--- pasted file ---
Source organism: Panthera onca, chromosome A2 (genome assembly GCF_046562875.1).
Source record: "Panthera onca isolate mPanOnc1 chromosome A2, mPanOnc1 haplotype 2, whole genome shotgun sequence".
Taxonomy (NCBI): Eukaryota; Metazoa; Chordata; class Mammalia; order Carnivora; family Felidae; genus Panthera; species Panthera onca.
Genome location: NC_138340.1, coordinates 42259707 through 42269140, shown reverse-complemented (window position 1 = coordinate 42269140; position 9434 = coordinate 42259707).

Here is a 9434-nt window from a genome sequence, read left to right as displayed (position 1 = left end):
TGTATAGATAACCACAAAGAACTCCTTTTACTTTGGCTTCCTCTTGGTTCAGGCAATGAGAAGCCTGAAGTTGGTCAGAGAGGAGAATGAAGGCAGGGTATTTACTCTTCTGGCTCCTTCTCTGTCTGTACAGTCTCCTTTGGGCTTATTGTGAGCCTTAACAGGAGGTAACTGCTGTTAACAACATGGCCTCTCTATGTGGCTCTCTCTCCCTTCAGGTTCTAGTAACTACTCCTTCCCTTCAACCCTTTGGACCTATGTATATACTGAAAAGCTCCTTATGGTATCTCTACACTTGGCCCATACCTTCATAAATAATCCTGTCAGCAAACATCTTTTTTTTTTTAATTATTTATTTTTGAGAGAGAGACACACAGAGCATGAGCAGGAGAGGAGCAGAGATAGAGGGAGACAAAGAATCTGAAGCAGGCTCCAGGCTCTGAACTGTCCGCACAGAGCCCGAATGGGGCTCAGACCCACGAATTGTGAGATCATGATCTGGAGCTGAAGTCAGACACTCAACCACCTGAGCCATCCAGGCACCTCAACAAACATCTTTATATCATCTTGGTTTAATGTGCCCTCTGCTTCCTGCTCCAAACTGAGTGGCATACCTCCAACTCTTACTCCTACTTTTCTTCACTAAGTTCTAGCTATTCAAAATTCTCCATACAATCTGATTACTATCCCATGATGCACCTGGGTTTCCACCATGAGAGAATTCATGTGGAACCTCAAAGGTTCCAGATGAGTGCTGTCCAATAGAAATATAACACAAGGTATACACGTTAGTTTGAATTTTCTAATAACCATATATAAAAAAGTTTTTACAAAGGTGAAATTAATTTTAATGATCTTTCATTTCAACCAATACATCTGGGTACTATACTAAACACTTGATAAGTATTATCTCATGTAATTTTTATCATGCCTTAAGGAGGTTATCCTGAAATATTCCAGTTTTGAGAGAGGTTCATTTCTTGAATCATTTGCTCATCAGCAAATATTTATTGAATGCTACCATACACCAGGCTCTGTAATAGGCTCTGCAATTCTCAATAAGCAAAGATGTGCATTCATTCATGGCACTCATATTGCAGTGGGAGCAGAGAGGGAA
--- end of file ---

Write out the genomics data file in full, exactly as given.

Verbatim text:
Source organism: Panthera onca, chromosome A2 (genome assembly GCF_046562875.1).
Source record: "Panthera onca isolate mPanOnc1 chromosome A2, mPanOnc1 haplotype 2, whole genome shotgun sequence".
Taxonomy (NCBI): Eukaryota; Metazoa; Chordata; class Mammalia; order Carnivora; family Felidae; genus Panthera; species Panthera onca.
Genome location: NC_138340.1, coordinates 42259707 through 42269140, shown reverse-complemented (window position 1 = coordinate 42269140; position 9434 = coordinate 42259707).

Here is a 9434-nt window from a genome sequence, read left to right as displayed (position 1 = left end):
TGTATAGATAACCACAAAGAACTCCTTTTACTTTGGCTTCCTCTTGGTTCAGGCAATGAGAAGCCTGAAGTTGGTCAGAGAGGAGAATGAAGGCAGGGTATTTACTCTTCTGGCTCCTTCTCTGTCTGTACAGTCTCCTTTGGGCTTATTGTGAGCCTTAACAGGAGGTAACTGCTGTTAACAACATGGCCTCTCTATGTGGCTCTCTCTCCCTTCAGGTTCTAGTAACTACTCCTTCCCTTCAACCCTTTGGACCTATGTATATACTGAAAAGCTCCTTATGGTATCTCTACACTTGGCCCATACCTTCATAAATAATCCTGTCAGCAAACATCTTTTTTTTTTTAATTATTTATTTTTGAGAGAGAGACACACAGAGCATGAGCAGGAGAGGAGCAGAGATAGAGGGAGACAAAGAATCTGAAGCAGGCTCCAGGCTCTGAACTGTCCGCACAGAGCCCGAATGGGGCTCAGACCCACGAATTGTGAGATCATGATCTGGAGCTGAAGTCAGACACTCAACCACCTGAGCCATCCAGGCACCTCAACAAACATCTTTATATCATCTTGGTTTAATGTGCCCTCTGCTTCCTGCTCCAAACTGAGTGGCATACCTCCAACTCTTACTCCTACTTTTCTTCACTAAGTTCTAGCTATTCAAAATTCTCCATACAATCTGATTACTATCCCATGATGCACCTGGGTTTCCACCATGAGAGAATTCATGTGGAACCTCAAAGGTTCCAGATGAGTGCTGTCCAATAGAAATATAACACAAGGTATACACGTTAGTTTGAATTTTCTAATAACCATATATAAAAAAGTTTTTACAAAGGTGAAATTAATTTTAATGATCTTTCATTTCAACCAATACATCTGGGTACTATACTAAACACTTGATAAGTATTATCTCATGTAATTTTTATCATGCCTTAAGGAGGTTATCCTGAAATATTCCAGTTTTGAGAGAGGTTCATTTCTTGAATCATTTGCTCATCAGCAAATATTTATTGAATGCTACCATACACCAGGCTCTGTAATAGGCTCTGCAATTCTCAATAAGCAAAGATGTGCATTCATTCATGGCACTCATATTGCAGTGGGAGCAGAGAGGGAA